For sure. I wanted to make a movie that was culturally relevant and specifically one that referred to and skewered the fact that we are in a post-truth era and people just seem to be making up entire sets of alternative facts and revisionist histories that have nothing to do with objective truth. It’s a deeply disturbing truth in my eye. But I didn’t want to make something that made you want to slit your wrists when you walked out of it. I really wanted to make a movie that allowed you to feel validated that you may not be the only person on earth who is feeling troubled by what’s going on; but to also allow for room to laugh.

As a filmmaker, I really am most interested in humans and their deep desire to connect to each other. How do they get through their own lives? Where have I come and where am I now? And where do I want to go from here? It’s all of those humanistic questions. All of the comedy caper and the political messages and post-truth era references, it’s all sort of a backdrop ultimately for what’s happening with these actual human beings in relationship with each other. That’s what’s really interesting to me as a filmmaker.

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I want to talk a little more about Marc Maron. I’ve seen him in other things where the comedic side of him is great. But dramatically, he is so good here. Specifically, he has a monologue here in the van scene that is really excellent. It sounds like you had this role in mind for him. But did you expect him to bring so much depth and sophistication to this character beyond the comedic side of things?

I did. The first time I directed him was on the first couple of episodes of season four of his show IFC show, Maron. I was lucky because those two episodes of that particular season were a real opportunity for that character — a character which was based on him, but ultimately was a different version of him — especially that season. The first three seasons of Maron are really based on his life. It’s not him but it’s a version himself. It’s the same stuff that his actual stand-up comedy is based on. He felt like he sort of played that out in the first three seasons.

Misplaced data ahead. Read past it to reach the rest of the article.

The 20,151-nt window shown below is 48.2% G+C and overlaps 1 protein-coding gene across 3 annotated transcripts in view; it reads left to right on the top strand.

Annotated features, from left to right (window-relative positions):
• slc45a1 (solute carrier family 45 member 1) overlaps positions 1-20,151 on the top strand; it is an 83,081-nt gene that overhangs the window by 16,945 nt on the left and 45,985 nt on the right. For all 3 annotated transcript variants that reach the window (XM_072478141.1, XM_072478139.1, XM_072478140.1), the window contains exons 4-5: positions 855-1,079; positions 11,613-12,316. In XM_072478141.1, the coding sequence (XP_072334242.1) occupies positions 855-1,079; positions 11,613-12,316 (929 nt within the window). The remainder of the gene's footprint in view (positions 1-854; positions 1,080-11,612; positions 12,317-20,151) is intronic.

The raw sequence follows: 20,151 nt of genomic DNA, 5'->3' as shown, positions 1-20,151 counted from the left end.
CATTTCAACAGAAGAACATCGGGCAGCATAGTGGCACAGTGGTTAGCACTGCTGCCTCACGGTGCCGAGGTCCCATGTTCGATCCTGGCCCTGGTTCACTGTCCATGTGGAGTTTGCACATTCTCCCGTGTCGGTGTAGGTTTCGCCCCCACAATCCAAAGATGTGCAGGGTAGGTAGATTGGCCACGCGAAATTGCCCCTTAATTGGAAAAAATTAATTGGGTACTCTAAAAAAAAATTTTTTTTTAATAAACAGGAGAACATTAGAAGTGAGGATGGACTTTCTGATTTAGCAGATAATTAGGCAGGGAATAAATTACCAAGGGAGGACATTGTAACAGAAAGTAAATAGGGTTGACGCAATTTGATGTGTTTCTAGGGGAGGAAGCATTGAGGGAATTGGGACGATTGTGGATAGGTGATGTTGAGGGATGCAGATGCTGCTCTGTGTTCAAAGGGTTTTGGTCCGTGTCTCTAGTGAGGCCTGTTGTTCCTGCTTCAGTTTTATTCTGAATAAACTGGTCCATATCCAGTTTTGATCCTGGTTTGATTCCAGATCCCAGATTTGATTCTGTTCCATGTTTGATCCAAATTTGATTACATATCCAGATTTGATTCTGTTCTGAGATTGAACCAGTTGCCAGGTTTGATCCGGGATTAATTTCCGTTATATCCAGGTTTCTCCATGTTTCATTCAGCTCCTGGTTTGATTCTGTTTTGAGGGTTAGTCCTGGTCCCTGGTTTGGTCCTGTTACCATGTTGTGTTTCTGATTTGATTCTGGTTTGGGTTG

So in season 4, he decides to go Into an imagined narrative for this character. He falls off the wagon. He’s back on drugs. He has lost everything — his podcast, his house, his friends, everything. He’s living out of a storage unit and he’s sleeping with a home health nurse to get a hold of the drugs he needs. He ends up bottoming out and going to rehab. The whole sequence is really vulnerable. So Marc as an actor had to really bring it in those two episodes in a way that he hadn’t had to do before. Previously, he was playing someone who had it together and playing out real life scenarios — and really playing it for laughs. The fourth season gets really heavy and intense.

I saw somebody who not only has a really compelling onscreen presence, but somebody who was this raw talent and sort of this untrained natural actor who I could immediately tell had untapped depth. I knew I wanted to work with him immediately and I knew that he was capable of great things. The monologue that he has in the back of the van in this movie is one of the best performances by anyone I’ve ever seen in anything. And I’m so happy and proud that I was able to be a part of that and help unlock that performance. It’s all him, but just giving him a stage on which to actually perform that was deeply satisfying. 

The four main characters here feel like the kind of characters that would be fun to revisit at some point down the road. Have you ever considered revisiting any one of your characters from past films and doing some sort of follow-up or sequel?